In 1923, under treaty, Turkey renounced all claims to the island, and in 1925, it was declared a British crown colony. Accepting that relationship, at least on the surface, many Greek Cypriots fought in the British Army during World War II.
Like in most of their colonies, British rule brought prosperity, but still the Greek Cypriots wanted a union with Greece and scattered rebellions were the result.
In 1955 an underground terrorist campaign was organized against British rule, and as it began to get out of control the British brought in a much stronger military force to end the conflict.
This proved to be a disastrous decision as it further aggravated the Greek Cypriots. Soon riots sprang up across the island, civil war was on the horizon, and the minority Turkish population retreated into their own enclave.
In 1957 Cyprus begged the UN for help but that didn't work so well. Regardless, in 1960, Cyprus declared itself independent from all parties, and Archbishop Makarios was declared the first President.
In August of 1964 Turkey launched air strikes against Cyprus, and in the same year, UN troops were finally dispatched to the island in an attempt to keep the peace between the two communities - and they have been there ever since.
Then came a military junta and the obligatory coup d'état, the President was replaced and Turkey launched a full-scale military invasion of the island in 1974. The Turkish air force bombed Greek positions and Turkish paratroopers seized many cities.
The Greek Cypriots were too weak (militarily) to resist the Turkish advance, and by the time a cease fire took hold, a large slice of northern Cyprus was already taken over by the Turks and 180,000 Greek Cypriots were evicted from their homes, with no choice but to move south.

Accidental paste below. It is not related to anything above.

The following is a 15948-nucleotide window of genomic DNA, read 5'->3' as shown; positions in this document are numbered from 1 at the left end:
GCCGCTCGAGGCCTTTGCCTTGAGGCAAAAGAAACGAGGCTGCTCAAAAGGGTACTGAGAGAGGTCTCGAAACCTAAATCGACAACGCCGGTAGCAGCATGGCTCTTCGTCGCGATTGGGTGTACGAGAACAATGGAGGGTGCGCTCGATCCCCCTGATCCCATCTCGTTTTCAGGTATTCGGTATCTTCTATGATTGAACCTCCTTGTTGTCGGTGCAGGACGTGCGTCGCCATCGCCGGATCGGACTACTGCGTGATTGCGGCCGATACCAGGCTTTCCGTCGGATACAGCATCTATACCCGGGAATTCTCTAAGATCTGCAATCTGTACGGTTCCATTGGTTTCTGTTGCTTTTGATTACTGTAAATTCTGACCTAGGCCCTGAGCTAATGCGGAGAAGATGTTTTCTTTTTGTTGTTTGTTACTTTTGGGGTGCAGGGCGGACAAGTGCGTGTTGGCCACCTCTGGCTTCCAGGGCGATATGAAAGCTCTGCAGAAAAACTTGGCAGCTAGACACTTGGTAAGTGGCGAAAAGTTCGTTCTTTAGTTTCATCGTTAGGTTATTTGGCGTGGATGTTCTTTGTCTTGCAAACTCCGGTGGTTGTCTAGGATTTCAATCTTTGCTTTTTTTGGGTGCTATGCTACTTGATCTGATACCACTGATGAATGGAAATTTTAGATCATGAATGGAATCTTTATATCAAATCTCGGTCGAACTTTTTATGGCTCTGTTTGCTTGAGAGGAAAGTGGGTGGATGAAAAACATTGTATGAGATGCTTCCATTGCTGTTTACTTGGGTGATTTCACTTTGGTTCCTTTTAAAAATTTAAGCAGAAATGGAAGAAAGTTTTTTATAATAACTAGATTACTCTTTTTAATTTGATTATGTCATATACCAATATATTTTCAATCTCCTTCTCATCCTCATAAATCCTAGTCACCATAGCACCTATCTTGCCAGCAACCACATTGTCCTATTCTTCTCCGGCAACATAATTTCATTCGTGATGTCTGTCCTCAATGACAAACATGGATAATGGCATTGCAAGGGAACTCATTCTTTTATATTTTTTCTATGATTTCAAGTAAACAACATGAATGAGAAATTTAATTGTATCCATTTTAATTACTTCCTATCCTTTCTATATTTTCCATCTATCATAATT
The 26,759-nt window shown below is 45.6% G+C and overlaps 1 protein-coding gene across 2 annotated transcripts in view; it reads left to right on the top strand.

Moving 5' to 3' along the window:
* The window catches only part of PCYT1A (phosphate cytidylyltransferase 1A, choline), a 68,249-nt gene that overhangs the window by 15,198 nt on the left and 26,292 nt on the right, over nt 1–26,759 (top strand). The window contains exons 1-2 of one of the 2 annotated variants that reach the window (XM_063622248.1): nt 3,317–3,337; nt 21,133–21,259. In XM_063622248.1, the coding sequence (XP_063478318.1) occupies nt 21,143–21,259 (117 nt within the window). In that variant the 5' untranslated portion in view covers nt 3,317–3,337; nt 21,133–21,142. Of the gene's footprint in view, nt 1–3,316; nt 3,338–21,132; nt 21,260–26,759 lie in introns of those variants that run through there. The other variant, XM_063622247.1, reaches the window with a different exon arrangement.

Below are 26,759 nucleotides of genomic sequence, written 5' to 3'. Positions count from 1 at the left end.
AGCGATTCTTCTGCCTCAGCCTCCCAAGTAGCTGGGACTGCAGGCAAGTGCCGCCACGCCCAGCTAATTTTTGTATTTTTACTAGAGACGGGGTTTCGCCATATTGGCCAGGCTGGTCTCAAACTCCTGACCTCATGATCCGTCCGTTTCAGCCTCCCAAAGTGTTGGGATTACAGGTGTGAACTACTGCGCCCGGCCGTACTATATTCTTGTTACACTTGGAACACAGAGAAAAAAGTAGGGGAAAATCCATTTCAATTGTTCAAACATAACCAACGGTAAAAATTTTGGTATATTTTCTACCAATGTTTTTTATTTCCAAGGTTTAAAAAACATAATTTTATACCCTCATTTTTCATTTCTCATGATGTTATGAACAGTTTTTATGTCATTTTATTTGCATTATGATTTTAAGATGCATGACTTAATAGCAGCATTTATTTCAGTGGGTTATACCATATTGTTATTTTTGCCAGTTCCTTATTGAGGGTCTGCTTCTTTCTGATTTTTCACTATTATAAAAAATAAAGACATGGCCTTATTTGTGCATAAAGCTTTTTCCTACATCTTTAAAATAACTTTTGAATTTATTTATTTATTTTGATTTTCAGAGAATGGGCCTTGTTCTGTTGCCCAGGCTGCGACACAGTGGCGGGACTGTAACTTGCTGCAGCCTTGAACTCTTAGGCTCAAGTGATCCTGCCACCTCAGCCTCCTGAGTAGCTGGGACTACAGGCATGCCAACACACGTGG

Well, this was a new housing opportunity in the making, so an estimated 50,000 Turks moved into the northern areas (then under the control) of the Turkish Forces and settled (without an invitation) in the properties of the displaced Greek Cypriots. Oh, what a happy day.
Now with the Turks in the north, Greeks in the south, and Ledra Street in Nicosia as the dividing line of the so-called (buffer zone) between the two parties, things were surely going to get better. Not.
On the Turkish side there was razor wire, minefields and watch-towers, and some formerly Greek inhabited places were now ghost towns as most Greek refugees had fled to the south.
Turkey moved in more settlers in the north, and reports surfaced regarding the widespread plunder and destruction of ancient Greek archaeological sites.
Young Turks were now tired of war, and saw very little future on the island. As the economy on the Turkish side continued to decline, the youth emigrated back to Turkey, or to Europe and the USA.
The UN declared 1997 to be the 'Year of Cyprus.' This was in recognition of the island's dubious status as one of the World's real trouble spots, and for next few years the back and forth rancor continued.
The Annan Plan of 2004 was a United Nations proposal to settle continuing disputes on the divided island. It would reunite the South with the North as the United Cyprus Republic. It was summarily rejected by the Greek side.
On May 1, 2004 Cyprus joined the European Union together with nine other countries. In 2008 the UN encouraged the Greek and Turkish sides to reopen unification negotiations.
In March 2008, a boundary wall on Ledra Street in Nicosia was demolished; a wall that was seen as a strong symbol of the island's 32-year division. One month later Ledra Street was reopened in the presence of Greek and Turkish Cypriot officials.
If the island of Cyprus is to refresh its reputation around the world, the Greek and Turkish leaders are going to have to make some very courageous decisions because they share one small island.
Somehow this ancient island of sunny weather and fascinating history has survived, and with some of the most popular beaches in Europe, travelers do journey to Cyprus in large numbers.